2006, Little, Brown & Company
Rating: (Very Good)
First Sentence: The crime scene was in the low 30s around E, on the edge of Fort Dupont Park, in a neighborhood known as the Greenway, in the 6th District section of Southeast D.C.
Reason for Reading: I've been wanting to read something by George Pelecanos for awhile now and so jumped at the opportunity to review his latest book for curledup.com.
Comments: Author George Pelecanos’ latest novel is attention-grabbing from the very beginning. His style of writing takes the reader directly into the lives of the characters, bringing them to life. Pelecanos lays bare the characters’ motives, feelings, thoughts and weaknesses, each intricate detail pulling the reader deeper into the novel. From the middle class neighborhoods to the seedy criminal underbelly of Washington D.C., The Night Gardener is an entertaining thriller as well as thought provoking character study.
The year is 1985, and Sergeant T.C. Cook, one of Washington D.C.’s best homicide detectives, is standing over the body of the Night Gardener’s third victim, a young black girl whose body is found in a community garden, a bullet to the brain. Like the two murders before, the body had been cleaned, dressed in clean clothes and moved to the garden where it was later discovered. The girl’s first name, like that of the other two victims, is a palindrome, spelled the same backward and forward.
Standing off in the sidelines, two young second year police officers, Dan Holiday and Gus Ramone, are at the site, keeping people away from the crime scene. The two officers could not be any more different. Ramone is strictly by the book and a realist while Holiday, the dreamer, does not see anything wrong with bending the rules if it means reaching the desired outcome.
The three murders committed by the Night Gardener go unsolved for the next twenty years as the book fast forwards to 2005, when suddenly a young black boy is shot to death, his body found lying in a garden. The similarities between the killings in 1985 and the most recent one are too much to be ignored.
Now a family man, Gus Ramone wants nothing more than to raise his children right in a society that is full of hypocrisy and prejudice, a theme Pelecanos smoothly interweaves throughout the novel. The murder of the boy cuts close to home for homicide detective Ramone. His own son had at one time been a good friend of the murder victim, a reality that shakes up their world. Although not assigned as primary of the case, Ramone is determined to uncover the identity of the killer who he believes may be linked to the murders two decades earlier.
Two others have made the connection between the recent murder and the ones in 1985. T.C. Cook, now retired and trying to make the best out of his life after suffering a terrible stroke, is haunted by the Palindrome Murders, the one big case he was not able to solve during his time on the force. Dan Holiday who is drinking his life away, having left the force under suspicious circumstances, cannot seem to shed his “police” skin completely. When he discovers the boy’s body in the park, he knows what must be done. The two men find companionship as they hope for one last shot at reliving their glory days and attempt to recapture their dreams. Pelecanos captures their desperation and determination in a gut wrenching way.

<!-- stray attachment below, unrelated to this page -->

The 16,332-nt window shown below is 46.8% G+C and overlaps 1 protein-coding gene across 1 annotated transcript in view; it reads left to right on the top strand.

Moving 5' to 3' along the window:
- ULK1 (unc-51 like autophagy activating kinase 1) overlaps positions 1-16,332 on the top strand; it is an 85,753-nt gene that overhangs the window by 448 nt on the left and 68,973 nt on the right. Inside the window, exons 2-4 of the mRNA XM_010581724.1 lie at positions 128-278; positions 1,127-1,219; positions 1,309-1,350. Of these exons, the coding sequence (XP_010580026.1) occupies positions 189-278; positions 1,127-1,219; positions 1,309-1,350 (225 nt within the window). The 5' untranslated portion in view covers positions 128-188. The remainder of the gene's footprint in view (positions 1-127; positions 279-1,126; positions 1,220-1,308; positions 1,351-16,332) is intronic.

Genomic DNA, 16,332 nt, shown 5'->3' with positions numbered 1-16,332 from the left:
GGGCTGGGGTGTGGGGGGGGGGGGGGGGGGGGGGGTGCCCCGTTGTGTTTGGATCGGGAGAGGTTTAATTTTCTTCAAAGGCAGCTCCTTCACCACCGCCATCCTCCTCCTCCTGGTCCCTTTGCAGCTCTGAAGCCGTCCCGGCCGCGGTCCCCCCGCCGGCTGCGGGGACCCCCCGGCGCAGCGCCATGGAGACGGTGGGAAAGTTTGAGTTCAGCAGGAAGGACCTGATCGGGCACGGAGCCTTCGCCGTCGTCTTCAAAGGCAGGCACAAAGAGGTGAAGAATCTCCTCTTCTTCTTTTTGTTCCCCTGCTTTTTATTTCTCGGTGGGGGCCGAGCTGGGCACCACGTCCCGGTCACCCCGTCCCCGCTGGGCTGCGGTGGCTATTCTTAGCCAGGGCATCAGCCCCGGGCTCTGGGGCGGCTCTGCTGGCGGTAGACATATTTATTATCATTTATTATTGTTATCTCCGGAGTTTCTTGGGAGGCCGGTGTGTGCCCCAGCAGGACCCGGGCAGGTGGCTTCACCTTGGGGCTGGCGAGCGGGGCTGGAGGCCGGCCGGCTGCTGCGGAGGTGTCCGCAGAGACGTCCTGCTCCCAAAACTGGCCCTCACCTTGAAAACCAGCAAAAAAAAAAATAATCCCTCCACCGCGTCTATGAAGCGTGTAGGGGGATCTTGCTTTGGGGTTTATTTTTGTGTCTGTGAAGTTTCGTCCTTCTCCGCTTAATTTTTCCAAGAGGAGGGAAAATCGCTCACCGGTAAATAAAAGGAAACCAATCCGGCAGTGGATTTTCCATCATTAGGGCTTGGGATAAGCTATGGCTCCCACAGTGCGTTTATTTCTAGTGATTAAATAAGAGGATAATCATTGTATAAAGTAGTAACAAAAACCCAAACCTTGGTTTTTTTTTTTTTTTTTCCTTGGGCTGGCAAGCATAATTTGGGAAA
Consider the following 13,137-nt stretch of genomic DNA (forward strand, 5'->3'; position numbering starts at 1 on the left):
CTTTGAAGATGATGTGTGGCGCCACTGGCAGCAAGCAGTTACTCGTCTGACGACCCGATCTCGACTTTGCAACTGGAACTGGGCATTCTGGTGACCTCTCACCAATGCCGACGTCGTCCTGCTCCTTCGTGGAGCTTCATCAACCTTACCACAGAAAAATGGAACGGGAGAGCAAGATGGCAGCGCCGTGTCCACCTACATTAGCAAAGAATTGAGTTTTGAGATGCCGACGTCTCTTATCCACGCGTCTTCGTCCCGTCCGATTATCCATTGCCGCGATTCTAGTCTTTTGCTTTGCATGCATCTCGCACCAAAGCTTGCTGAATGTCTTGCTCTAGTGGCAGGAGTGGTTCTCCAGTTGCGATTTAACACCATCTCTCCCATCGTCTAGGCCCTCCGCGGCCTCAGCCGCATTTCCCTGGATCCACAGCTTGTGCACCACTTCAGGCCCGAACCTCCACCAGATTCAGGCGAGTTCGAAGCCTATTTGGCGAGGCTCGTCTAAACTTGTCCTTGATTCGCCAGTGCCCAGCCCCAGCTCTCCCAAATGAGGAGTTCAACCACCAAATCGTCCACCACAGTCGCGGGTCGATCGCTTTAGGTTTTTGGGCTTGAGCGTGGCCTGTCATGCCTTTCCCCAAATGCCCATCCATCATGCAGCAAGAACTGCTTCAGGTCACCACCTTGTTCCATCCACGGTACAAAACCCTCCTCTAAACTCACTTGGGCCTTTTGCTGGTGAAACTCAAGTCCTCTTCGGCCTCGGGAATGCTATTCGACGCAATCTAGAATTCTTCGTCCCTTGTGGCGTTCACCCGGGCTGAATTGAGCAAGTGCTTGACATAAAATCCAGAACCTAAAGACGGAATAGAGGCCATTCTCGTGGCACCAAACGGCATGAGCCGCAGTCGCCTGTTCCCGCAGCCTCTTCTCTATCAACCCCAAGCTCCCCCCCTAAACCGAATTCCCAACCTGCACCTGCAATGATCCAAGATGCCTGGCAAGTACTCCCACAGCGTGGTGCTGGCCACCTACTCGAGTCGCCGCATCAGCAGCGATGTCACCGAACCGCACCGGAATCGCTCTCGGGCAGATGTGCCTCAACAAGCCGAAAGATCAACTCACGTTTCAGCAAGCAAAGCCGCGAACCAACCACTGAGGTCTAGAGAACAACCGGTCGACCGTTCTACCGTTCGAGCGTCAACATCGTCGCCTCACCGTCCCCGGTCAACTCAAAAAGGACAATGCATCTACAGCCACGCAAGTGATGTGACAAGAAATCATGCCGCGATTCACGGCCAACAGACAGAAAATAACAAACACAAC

By way of balance, Pelecanos also takes the reader into the life and mind of an upcoming criminal whose sole desire is to make a name for himself. Romeo Brock is a cold and ruthless man. His cousin, a veteran criminal, Conrad Gaskins, only wants to turn his life around, however, a promise he made to his aunt to try and look after Brock, is leading him back into the life he would sooner forget. The contrast between the two characters offers a unique perspective as their story unfolds.
Throughout the novel, there are two distinct story lines running parallel that never quite gel. I came away from the novel still wondering what the connection was. Although a thriller in its own right, The Night Gardener is much more about the characters and the consequences of their actions and the choices they make. George Pelecanos puts the reader into the time and place of the novel, the writing style matching the way the characters think and talk, creating a realistic and intriguing story that is sure to entertain. Originally published on Curled Up With A Good Book at www.curledup.com. © Wendy Runyon, 2006
Favorite Part: I loved the panoramic view of society George Pelecanos used to open and close the novel. It gave the novel an added sense of place and time. My favorite scene had to be—opps! Can’t say for fear of spoiling something. I’ll just point you in the direction (hardback edition): page 362, 1st paragraph, last three lines. Just perfect! Haha!
Miscellaneous: I got some great news this week at work! My request to move to a different shift has been granted. It won’t take effect until the end of the month though.